The exact nature of stress in PGH is a subject of heated debate in linguistic communities, but the majority agree that it was likely a pitch-accent language in some capacity, where stressed syllables (represented by ◌́ in typical reconstruction notation) are said to have a high tone and unstressed are said to have a low tone. A plurality of scientists further conjecture that stress was dynamic and originally non-phonemic, being a combination of both pitch and another quality usually said to be either volume or place of articulation. However many have pointed out that the majority of scientists in this party are native speakers of Hyudrontic languages, all languages of which have regularly defined non-phonemic stress and many have it indicated by volume alone, and are hence likely biased.
- Multisyllabic words must feature an equal number of stressed and unstressed syllables, or at most one unpaired
- No word may start with *a
- A word may start with *j only if followed by *ü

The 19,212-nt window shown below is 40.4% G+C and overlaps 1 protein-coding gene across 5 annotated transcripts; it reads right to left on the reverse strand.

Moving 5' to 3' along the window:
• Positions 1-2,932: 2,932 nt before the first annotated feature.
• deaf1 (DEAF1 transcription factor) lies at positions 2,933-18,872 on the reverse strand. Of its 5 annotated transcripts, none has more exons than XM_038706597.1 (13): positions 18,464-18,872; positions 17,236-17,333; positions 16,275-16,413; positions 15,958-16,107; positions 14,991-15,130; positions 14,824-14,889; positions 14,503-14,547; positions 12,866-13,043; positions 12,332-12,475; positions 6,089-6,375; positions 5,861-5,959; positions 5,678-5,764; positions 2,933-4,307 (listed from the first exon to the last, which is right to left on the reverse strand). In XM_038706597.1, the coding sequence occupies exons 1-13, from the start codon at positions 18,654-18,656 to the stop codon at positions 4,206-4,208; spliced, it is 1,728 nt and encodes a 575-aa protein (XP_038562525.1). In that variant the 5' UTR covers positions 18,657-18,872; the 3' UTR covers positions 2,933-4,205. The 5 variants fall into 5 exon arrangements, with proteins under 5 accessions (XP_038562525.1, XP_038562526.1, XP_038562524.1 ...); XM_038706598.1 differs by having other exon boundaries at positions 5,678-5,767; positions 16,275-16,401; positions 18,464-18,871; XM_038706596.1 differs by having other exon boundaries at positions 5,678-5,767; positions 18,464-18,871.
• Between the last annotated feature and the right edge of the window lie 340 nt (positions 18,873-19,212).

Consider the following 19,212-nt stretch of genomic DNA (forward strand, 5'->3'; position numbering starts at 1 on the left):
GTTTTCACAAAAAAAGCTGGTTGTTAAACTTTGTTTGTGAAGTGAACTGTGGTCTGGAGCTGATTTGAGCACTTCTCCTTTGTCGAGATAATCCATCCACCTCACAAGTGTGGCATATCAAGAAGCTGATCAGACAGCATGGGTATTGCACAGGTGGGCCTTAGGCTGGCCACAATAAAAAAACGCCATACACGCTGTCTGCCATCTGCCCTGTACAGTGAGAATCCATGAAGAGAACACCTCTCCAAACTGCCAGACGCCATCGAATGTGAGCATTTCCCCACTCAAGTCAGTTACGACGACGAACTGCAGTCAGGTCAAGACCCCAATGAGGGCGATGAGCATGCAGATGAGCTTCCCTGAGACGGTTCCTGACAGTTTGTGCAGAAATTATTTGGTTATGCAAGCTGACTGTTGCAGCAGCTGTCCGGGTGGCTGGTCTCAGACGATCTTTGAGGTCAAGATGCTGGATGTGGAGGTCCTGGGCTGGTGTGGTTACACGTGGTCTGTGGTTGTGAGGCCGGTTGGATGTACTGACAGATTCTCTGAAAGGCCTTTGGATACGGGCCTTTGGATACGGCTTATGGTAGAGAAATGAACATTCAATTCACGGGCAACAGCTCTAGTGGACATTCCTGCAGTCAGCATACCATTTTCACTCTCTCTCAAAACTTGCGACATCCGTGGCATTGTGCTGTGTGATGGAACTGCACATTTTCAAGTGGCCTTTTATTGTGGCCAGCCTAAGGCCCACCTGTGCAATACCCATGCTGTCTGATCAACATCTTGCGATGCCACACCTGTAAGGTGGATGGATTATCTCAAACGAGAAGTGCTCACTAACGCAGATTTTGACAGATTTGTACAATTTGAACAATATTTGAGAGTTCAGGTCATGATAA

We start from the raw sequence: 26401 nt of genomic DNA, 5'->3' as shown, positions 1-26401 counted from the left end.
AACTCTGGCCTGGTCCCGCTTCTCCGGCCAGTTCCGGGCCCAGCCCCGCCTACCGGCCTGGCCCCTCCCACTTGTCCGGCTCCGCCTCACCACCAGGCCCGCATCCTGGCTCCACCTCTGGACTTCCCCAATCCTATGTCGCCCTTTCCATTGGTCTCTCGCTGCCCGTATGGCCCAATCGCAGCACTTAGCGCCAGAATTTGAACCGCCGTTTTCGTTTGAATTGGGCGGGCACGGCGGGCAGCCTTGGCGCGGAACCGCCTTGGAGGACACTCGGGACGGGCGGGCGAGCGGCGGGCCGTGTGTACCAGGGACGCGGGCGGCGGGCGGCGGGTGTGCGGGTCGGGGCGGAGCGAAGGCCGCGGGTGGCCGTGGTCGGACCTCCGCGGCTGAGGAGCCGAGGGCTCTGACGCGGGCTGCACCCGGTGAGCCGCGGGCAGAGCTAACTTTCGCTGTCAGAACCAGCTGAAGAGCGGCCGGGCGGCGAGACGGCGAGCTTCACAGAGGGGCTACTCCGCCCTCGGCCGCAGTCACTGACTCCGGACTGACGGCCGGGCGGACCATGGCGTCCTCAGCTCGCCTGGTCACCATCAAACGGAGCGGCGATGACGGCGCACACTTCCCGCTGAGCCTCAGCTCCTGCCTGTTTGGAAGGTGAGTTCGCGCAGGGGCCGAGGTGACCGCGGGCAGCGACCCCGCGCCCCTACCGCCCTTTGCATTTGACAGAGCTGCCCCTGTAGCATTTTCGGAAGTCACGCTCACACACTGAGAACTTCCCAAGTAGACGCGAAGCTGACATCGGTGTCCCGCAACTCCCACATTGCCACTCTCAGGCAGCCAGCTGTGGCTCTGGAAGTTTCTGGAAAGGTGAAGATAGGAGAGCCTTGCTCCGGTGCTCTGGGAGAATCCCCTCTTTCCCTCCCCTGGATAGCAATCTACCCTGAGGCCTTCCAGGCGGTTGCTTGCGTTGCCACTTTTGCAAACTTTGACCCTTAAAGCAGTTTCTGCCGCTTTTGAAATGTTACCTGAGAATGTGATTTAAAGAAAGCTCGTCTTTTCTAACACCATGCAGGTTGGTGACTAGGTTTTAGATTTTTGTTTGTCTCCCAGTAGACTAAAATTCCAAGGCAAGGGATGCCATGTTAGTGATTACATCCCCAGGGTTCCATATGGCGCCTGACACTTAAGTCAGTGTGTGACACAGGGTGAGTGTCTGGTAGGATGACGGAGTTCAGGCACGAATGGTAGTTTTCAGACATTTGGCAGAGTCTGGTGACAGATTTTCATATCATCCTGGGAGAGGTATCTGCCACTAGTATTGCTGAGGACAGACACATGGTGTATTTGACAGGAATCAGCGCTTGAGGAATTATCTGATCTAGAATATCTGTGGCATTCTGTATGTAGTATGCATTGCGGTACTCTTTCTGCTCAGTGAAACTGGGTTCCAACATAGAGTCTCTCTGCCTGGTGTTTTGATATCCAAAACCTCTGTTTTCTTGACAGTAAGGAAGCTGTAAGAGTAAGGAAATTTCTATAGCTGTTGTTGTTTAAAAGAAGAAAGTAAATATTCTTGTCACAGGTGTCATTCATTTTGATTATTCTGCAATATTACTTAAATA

Compound words in PGH have a strict format to them & their creation. Namely, while a variety of stems may be included in compounding, all compounds are nouns or occasionally numerals. Similarly, the first stems in the compound typically acts as somewhat of a descriptor to the last stem, the head, which is often but not necessarily a noun itself. If a multisyllabic stem is to be compounded, typically only the first syllable of the stem is used in the compound which will most often take its place as again the first or near-first syllable of the compound, however there is the case of only the last syllable being taken from the stem and used finally or medially in the compound. Compounds comprised of multiple multisyllabic stems will either take the form of 1S-1S-1S-...-LS-LS-LS (1S and LS being the first and last syllables of their respective stems respectively) or simply compounding only the first syllable of each stem. Occasionally a multisyllabic head will remain unmodified in compounds, especially if the syllable boundary or number is ambiguous (e.g. *ǘphqa, child).
Adjectives in PGH are, in essence, nothing more than specialized components (usually monosyllabic affices) of compounds. Unlike compound nouns, however, specialized adjectives typically manifest as a head-initial parameter, with the majority (though certainly not all) being classed as suffices of the word they modify, applied to a little wider range of word classes than exclusively nouns.